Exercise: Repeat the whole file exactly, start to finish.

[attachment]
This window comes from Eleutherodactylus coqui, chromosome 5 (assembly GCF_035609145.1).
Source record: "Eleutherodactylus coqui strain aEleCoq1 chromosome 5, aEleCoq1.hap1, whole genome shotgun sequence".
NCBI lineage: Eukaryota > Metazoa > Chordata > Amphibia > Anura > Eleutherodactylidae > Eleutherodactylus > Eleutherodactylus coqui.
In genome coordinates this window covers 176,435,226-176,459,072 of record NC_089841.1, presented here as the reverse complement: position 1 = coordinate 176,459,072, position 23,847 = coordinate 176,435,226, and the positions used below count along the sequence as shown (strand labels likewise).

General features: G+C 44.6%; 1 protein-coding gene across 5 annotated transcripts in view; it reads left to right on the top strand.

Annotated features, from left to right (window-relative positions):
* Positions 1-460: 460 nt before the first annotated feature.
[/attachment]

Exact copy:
This window comes from Eleutherodactylus coqui, chromosome 5 (assembly GCF_035609145.1).
Source record: "Eleutherodactylus coqui strain aEleCoq1 chromosome 5, aEleCoq1.hap1, whole genome shotgun sequence".
NCBI lineage: Eukaryota > Metazoa > Chordata > Amphibia > Anura > Eleutherodactylidae > Eleutherodactylus > Eleutherodactylus coqui.
In genome coordinates this window covers 176,435,226-176,459,072 of record NC_089841.1, presented here as the reverse complement: position 1 = coordinate 176,459,072, position 23,847 = coordinate 176,435,226, and the positions used below count along the sequence as shown (strand labels likewise).

General features: G+C 44.6%; 1 protein-coding gene across 5 annotated transcripts in view; it reads left to right on the top strand.

Annotated features, from left to right (window-relative positions):
* Positions 1-460: 460 nt before the first annotated feature.